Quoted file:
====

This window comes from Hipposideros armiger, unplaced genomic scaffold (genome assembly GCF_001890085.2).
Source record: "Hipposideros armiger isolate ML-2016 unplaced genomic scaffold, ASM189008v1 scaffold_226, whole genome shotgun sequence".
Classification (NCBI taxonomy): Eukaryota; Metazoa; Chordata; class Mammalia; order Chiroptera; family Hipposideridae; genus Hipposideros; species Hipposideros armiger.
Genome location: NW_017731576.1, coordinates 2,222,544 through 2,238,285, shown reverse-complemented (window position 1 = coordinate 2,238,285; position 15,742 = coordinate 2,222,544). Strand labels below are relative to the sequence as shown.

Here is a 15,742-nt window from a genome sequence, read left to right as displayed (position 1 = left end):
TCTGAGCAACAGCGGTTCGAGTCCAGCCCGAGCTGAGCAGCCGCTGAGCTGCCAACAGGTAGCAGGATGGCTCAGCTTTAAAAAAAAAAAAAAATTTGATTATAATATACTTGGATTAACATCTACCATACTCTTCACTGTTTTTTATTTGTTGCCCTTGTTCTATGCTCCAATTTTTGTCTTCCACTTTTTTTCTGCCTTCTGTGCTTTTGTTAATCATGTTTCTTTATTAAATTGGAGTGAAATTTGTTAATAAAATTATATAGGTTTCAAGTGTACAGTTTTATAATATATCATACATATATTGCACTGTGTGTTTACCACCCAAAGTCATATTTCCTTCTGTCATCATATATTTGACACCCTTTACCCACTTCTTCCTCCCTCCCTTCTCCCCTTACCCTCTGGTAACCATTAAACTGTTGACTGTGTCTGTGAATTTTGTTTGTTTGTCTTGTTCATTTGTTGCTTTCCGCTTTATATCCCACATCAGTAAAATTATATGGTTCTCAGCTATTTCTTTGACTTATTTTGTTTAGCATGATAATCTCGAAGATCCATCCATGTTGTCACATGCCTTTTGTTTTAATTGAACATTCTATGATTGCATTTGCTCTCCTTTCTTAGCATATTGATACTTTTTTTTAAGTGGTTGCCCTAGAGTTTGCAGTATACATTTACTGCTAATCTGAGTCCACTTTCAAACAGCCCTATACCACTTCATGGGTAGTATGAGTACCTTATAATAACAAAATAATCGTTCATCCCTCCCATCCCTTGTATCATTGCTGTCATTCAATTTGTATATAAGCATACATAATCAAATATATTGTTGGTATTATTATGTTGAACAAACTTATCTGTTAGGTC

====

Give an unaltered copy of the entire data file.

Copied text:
This window comes from Hipposideros armiger, unplaced genomic scaffold (genome assembly GCF_001890085.2).
Source record: "Hipposideros armiger isolate ML-2016 unplaced genomic scaffold, ASM189008v1 scaffold_226, whole genome shotgun sequence".
Classification (NCBI taxonomy): Eukaryota; Metazoa; Chordata; class Mammalia; order Chiroptera; family Hipposideridae; genus Hipposideros; species Hipposideros armiger.
Genome location: NW_017731576.1, coordinates 2,222,544 through 2,238,285, shown reverse-complemented (window position 1 = coordinate 2,238,285; position 15,742 = coordinate 2,222,544). Strand labels below are relative to the sequence as shown.

Here is a 15,742-nt window from a genome sequence, read left to right as displayed (position 1 = left end):
TCTGAGCAACAGCGGTTCGAGTCCAGCCCGAGCTGAGCAGCCGCTGAGCTGCCAACAGGTAGCAGGATGGCTCAGCTTTAAAAAAAAAAAAAAATTTGATTATAATATACTTGGATTAACATCTACCATACTCTTCACTGTTTTTTATTTGTTGCCCTTGTTCTATGCTCCAATTTTTGTCTTCCACTTTTTTTCTGCCTTCTGTGCTTTTGTTAATCATGTTTCTTTATTAAATTGGAGTGAAATTTGTTAATAAAATTATATAGGTTTCAAGTGTACAGTTTTATAATATATCATACATATATTGCACTGTGTGTTTACCACCCAAAGTCATATTTCCTTCTGTCATCATATATTTGACACCCTTTACCCACTTCTTCCTCCCTCCCTTCTCCCCTTACCCTCTGGTAACCATTAAACTGTTGACTGTGTCTGTGAATTTTGTTTGTTTGTCTTGTTCATTTGTTGCTTTCCGCTTTATATCCCACATCAGTAAAATTATATGGTTCTCAGCTATTTCTTTGACTTATTTTGTTTAGCATGATAATCTCGAAGATCCATCCATGTTGTCACATGCCTTTTGTTTTAATTGAACATTCTATGATTGCATTTGCTCTCCTTTCTTAGCATATTGATACTTTTTTTTAAGTGGTTGCCCTAGAGTTTGCAGTATACATTTACTGCTAATCTGAGTCCACTTTCAAACAGCCCTATACCACTTCATGGGTAGTATGAGTACCTTATAATAACAAAATAATCGTTCATCCCTCCCATCCCTTGTATCATTGCTGTCATTCAATTTGTATATAAGCATACATAATCAAATATATTGTTGGTATTATTATGTTGAACAAACTTATCTGTTAGGTC